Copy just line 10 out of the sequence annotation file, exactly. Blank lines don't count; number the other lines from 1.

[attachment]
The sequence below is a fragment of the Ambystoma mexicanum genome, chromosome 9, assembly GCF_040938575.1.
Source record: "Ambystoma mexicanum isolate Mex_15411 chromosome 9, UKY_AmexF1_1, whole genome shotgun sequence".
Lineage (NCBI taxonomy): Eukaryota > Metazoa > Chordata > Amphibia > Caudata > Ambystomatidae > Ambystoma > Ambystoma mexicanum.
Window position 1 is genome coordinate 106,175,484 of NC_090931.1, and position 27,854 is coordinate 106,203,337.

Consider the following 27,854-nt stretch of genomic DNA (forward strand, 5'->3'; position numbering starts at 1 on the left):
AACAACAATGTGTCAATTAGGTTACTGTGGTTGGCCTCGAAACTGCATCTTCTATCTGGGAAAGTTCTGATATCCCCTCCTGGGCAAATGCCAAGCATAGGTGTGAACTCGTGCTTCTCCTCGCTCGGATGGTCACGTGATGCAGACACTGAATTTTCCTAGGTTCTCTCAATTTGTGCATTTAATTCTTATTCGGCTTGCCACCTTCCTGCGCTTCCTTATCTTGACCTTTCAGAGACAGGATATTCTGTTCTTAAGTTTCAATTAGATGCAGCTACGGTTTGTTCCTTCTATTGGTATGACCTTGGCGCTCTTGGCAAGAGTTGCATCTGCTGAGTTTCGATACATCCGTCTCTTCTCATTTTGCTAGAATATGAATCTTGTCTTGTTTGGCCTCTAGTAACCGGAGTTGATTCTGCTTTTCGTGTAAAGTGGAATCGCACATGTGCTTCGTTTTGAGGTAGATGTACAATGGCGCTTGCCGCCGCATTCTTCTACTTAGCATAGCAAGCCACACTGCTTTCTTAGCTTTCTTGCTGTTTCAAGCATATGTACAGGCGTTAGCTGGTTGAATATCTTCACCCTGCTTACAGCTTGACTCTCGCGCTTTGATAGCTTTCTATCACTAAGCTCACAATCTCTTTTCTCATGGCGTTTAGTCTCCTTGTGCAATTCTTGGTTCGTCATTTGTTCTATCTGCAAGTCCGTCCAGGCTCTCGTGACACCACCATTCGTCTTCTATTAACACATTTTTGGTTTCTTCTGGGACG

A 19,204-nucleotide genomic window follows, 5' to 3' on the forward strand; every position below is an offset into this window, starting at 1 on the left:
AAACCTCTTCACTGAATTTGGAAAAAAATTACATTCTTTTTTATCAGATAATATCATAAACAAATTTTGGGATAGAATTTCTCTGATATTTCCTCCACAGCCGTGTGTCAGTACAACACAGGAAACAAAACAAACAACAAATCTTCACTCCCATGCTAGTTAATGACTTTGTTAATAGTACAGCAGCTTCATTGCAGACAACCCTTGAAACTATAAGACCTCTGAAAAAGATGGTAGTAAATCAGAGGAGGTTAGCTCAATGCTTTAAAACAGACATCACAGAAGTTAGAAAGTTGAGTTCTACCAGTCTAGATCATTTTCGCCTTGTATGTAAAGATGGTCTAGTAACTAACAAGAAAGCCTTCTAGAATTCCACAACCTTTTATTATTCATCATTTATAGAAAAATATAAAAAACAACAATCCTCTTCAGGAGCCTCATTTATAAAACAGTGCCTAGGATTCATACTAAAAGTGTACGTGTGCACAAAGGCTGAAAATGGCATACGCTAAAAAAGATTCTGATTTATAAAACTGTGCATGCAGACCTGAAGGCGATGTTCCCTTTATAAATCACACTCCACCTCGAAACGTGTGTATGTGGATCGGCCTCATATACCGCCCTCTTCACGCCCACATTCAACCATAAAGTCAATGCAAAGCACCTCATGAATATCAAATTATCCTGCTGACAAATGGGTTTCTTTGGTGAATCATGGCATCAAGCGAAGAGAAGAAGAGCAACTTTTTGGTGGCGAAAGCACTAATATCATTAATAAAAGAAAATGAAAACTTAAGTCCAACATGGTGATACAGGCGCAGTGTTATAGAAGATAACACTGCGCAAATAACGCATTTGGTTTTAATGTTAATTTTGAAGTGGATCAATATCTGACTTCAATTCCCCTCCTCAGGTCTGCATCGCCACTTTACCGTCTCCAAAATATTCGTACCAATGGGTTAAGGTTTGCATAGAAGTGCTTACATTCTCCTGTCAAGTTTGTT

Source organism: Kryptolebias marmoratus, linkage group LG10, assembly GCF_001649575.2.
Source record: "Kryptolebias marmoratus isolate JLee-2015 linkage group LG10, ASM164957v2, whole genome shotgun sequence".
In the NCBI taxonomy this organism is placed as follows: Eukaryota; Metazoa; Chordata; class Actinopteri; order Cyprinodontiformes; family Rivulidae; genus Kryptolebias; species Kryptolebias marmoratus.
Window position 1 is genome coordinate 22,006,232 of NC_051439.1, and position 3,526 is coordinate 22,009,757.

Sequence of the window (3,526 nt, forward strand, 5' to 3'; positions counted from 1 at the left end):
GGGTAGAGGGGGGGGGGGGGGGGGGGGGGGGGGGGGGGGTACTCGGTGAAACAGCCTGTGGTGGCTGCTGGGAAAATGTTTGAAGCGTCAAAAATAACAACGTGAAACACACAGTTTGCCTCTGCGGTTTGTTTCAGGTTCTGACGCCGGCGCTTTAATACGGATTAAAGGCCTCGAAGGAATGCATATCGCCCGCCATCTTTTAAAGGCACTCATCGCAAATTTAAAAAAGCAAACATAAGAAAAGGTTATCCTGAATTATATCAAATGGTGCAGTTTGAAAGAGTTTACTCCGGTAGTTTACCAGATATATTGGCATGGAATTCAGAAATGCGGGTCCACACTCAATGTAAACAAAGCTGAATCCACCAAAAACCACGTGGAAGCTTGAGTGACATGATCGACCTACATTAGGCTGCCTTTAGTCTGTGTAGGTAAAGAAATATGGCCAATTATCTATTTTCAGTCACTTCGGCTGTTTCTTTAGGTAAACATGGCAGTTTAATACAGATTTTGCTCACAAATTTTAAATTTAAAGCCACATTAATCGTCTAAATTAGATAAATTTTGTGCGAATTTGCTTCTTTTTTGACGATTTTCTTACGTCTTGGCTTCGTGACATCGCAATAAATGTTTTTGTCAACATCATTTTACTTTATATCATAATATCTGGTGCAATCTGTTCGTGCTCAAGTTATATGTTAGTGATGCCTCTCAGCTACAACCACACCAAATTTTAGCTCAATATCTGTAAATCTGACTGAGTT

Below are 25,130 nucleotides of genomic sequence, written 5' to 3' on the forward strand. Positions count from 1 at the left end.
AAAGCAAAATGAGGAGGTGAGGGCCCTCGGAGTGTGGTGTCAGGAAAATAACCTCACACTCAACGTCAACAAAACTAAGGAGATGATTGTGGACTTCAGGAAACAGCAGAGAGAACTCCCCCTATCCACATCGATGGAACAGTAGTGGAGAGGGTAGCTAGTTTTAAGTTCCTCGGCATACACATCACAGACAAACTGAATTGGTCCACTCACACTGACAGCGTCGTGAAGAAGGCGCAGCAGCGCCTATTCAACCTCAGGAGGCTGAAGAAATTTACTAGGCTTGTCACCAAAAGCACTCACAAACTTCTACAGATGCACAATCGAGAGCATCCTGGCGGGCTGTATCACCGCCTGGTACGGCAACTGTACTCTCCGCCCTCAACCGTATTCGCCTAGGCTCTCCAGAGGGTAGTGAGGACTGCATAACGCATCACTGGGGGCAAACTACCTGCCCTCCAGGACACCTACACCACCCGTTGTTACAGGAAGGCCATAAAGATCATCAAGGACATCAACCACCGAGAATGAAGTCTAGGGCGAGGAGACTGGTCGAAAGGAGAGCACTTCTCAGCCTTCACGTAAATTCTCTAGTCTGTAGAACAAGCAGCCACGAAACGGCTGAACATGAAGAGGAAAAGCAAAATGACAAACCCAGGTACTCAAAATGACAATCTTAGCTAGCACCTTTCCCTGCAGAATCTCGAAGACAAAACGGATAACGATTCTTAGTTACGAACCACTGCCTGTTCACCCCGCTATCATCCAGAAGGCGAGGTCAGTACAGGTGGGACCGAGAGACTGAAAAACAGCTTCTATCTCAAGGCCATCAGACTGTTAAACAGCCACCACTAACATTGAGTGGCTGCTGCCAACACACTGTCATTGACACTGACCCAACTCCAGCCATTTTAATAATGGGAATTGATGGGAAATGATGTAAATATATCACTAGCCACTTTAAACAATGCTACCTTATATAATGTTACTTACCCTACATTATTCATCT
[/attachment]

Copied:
Source record: "Kryptolebias marmoratus isolate JLee-2015 linkage group LG10, ASM164957v2, whole genome shotgun sequence".